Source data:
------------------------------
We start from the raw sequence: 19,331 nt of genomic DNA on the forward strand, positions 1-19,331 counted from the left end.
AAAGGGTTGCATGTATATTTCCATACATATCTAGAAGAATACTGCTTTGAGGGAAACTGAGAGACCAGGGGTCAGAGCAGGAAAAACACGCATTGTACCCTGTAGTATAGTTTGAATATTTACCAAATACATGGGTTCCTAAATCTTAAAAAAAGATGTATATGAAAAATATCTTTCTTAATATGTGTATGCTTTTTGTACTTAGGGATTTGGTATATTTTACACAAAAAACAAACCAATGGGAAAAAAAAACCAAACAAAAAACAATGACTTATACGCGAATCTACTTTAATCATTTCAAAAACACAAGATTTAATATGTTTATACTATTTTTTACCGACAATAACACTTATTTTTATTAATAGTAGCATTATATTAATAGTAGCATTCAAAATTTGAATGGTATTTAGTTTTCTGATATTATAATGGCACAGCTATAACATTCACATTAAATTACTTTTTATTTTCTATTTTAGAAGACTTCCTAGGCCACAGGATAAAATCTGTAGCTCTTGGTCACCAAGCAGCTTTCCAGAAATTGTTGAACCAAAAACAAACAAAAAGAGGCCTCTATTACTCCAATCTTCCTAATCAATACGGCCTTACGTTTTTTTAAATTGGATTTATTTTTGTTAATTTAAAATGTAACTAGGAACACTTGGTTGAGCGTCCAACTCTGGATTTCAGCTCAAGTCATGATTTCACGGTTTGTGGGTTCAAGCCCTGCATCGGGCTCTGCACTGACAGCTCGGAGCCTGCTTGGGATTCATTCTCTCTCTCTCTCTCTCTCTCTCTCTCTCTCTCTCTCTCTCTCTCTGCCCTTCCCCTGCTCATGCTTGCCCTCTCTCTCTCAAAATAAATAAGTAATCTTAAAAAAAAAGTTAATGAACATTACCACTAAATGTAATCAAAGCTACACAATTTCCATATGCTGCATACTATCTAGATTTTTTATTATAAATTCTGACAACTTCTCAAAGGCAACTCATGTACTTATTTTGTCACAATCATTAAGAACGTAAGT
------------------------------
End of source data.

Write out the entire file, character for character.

We start from the raw sequence: 19,331 nt of genomic DNA on the forward strand, positions 1-19,331 counted from the left end.
AAAGGGTTGCATGTATATTTCCATACATATCTAGAAGAATACTGCTTTGAGGGAAACTGAGAGACCAGGGGTCAGAGCAGGAAAAACACGCATTGTACCCTGTAGTATAGTTTGAATATTTACCAAATACATGGGTTCCTAAATCTTAAAAAAAGATGTATATGAAAAATATCTTTCTTAATATGTGTATGCTTTTTGTACTTAGGGATTTGGTATATTTTACACAAAAAACAAACCAATGGGAAAAAAAAACCAAACAAAAAACAATGACTTATACGCGAATCTACTTTAATCATTTCAAAAACACAAGATTTAATATGTTTATACTATTTTTTACCGACAATAACACTTATTTTTATTAATAGTAGCATTATATTAATAGTAGCATTCAAAATTTGAATGGTATTTAGTTTTCTGATATTATAATGGCACAGCTATAACATTCACATTAAATTACTTTTTATTTTCTATTTTAGAAGACTTCCTAGGCCACAGGATAAAATCTGTAGCTCTTGGTCACCAAGCAGCTTTCCAGAAATTGTTGAACCAAAAACAAACAAAAAGAGGCCTCTATTACTCCAATCTTCCTAATCAATACGGCCTTACGTTTTTTTAAATTGGATTTATTTTTGTTAATTTAAAATGTAACTAGGAACACTTGGTTGAGCGTCCAACTCTGGATTTCAGCTCAAGTCATGATTTCACGGTTTGTGGGTTCAAGCCCTGCATCGGGCTCTGCACTGACAGCTCGGAGCCTGCTTGGGATTCATTCTCTCTCTCTCTCTCTCTCTCTCTCTCTCTCTCTCTCTCTCTCTCTGCCCTTCCCCTGCTCATGCTTGCCCTCTCTCTCTCAAAATAAATAAGTAATCTTAAAAAAAAAGTTAATGAACATTACCACTAAATGTAATCAAAGCTACACAATTTCCATATGCTGCATACTATCTAGATTTTTTATTATAAATTCTGACAACTTCTCAAAGGCAACTCATGTACTTATTTTGTCACAATCATTAAGAACGTAAGT